Temporal range: Carboniferous - Permian
|Life restoration of Petrolacosaurus kansensis|
Araeoscelidia or Araeoscelida is a clade of extinct diapsid reptiles superficially resembling lizards, extending from the Late Carboniferous to the Early Permian. The group contains the genera Araeoscelis, Petrolacosaurus, the possibly aquatic Spinoaequalis, and less well-known genera such as Kadaliosaurus and Zarcasaurus. This clade is considered to be the sister group to all (currently known) later diapsids.
Araeoscelidians were small animals (less than one meter in length) looking somewhat like lizards, though they are only distantly related to true lizards. They differ from other, earlier sauropsids by their slender limbs, their elongated tail, and of course by the presence of two temporal openings, the feature defining the diapsid condition. In Araeoscelis, only the upper temporal opening remains, thus resulting in a derived euryapsid condition.
Araeoscelidia includes well-known genera such as Araeoscelis (Williston, 1910; Vaughn, 1955; Reisz et al., 1984), Petrolacosaurus (Lane, 1945; Peabody, 1952; Reisz, 1981) and Spinoaequalis (deBraga & Reisz, 1995; deBraga & Rieppel, 1997), known from virtually complete skeletons. Zarcasaurus (Brinkman et al., 1984), Aphelosaurus (Gervais, 1859; Thévenin, 1910; Falconnet & Steyer, 2007) and Kadaliosaurus (Credner, 1889) belong to this clade, but are known only from post-cranial remains and a mandible fragment for Zarcasaurus.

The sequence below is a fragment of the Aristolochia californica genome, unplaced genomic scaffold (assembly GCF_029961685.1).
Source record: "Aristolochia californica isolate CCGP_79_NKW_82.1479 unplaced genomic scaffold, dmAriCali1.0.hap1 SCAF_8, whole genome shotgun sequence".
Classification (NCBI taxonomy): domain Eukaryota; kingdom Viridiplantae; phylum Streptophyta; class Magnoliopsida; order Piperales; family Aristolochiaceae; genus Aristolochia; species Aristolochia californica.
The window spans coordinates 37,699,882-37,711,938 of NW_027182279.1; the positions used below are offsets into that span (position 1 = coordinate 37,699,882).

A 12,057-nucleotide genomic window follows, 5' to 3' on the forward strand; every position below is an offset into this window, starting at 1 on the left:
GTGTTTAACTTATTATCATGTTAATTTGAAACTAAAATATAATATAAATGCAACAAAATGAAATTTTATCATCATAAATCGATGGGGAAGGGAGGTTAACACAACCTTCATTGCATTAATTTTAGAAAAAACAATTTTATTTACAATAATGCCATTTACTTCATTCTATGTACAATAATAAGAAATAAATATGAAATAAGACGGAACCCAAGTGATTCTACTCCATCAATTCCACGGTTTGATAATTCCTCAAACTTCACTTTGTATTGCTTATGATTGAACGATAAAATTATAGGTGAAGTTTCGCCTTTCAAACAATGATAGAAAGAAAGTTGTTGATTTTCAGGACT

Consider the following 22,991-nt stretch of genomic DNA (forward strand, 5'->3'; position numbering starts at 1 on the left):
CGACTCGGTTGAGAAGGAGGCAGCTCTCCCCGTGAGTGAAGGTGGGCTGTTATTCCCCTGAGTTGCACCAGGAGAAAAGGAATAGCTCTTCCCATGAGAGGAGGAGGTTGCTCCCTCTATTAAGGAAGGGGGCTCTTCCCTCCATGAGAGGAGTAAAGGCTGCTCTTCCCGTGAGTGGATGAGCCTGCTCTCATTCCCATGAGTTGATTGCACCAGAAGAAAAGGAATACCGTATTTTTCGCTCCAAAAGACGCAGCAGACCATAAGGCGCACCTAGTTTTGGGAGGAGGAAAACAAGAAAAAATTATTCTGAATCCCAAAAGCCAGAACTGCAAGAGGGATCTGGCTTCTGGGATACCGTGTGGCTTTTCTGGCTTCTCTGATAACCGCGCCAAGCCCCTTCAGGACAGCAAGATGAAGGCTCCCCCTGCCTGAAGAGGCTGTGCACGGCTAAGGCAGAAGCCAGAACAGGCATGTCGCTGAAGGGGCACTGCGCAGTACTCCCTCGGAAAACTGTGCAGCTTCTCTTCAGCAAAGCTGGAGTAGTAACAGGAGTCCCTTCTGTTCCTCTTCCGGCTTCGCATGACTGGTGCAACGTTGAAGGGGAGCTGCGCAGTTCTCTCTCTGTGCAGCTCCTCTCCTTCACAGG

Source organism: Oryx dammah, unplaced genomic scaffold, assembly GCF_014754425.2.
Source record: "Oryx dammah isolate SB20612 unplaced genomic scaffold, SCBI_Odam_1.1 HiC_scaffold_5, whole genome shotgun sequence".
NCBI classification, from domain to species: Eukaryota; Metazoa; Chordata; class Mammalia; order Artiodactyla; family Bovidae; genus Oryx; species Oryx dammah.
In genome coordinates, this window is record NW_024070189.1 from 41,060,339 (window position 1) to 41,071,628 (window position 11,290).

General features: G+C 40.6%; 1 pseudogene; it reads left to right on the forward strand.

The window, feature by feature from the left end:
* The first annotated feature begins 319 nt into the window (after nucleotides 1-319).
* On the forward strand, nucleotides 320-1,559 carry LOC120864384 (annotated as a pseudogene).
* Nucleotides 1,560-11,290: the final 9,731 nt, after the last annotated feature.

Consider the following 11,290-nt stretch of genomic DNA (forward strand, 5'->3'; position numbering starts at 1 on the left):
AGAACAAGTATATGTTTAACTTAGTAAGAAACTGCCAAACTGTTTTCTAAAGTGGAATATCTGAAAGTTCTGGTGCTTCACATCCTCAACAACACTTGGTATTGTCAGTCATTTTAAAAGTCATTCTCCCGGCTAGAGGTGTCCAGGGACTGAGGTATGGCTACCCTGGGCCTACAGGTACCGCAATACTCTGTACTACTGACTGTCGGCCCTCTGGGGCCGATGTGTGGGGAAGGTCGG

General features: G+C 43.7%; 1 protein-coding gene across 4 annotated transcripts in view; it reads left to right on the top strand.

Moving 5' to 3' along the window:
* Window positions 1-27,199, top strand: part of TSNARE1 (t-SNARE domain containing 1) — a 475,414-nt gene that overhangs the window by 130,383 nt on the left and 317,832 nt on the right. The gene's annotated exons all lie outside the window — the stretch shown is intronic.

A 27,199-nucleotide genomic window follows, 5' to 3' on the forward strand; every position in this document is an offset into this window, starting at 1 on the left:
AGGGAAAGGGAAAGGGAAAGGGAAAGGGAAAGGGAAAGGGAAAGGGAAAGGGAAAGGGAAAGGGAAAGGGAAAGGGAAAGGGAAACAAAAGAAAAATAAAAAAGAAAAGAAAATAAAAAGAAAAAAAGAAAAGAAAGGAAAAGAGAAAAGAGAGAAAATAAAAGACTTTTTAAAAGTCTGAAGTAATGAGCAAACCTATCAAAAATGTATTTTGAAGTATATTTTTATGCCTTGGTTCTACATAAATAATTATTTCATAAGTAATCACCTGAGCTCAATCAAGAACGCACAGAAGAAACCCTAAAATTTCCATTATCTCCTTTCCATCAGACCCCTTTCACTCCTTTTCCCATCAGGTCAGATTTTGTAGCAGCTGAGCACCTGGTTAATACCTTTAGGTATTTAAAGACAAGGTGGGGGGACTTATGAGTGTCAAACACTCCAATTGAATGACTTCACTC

The genus Dictybolos has been included in Araeoscelidia by Olson (1970), but this inclusion has been criticized e.g. by Evans (1988), especially since Olson also included distantly related groups such as protorosaurs and mesosaurs.
New specimens have been discovered in Oklahoma, United States (May & Hall, 2002; Swanson & Carlson, 2002) but so far lack a scientific description.
Phylogenetic relationships after deBraga and Reisz (1995) and Falconnet and Steyer (2007).
Stratigraphic and geographic distribution
Araeoscelidia are known from the Late Carboniferous in the United States (Petrolacosaurus, Spinoaequalis) to the Early Permian in France (Aphelosaurus), Germany (Kadaliasaurus) and the United States (Dictybolos, Zarcasaurus, Araeoscelis). Apart from araeoscelidans, only one other diapsid is known before the Late Permian: Orovenator from the Early Permian of Oklahoma (Reisz et al., 2011).
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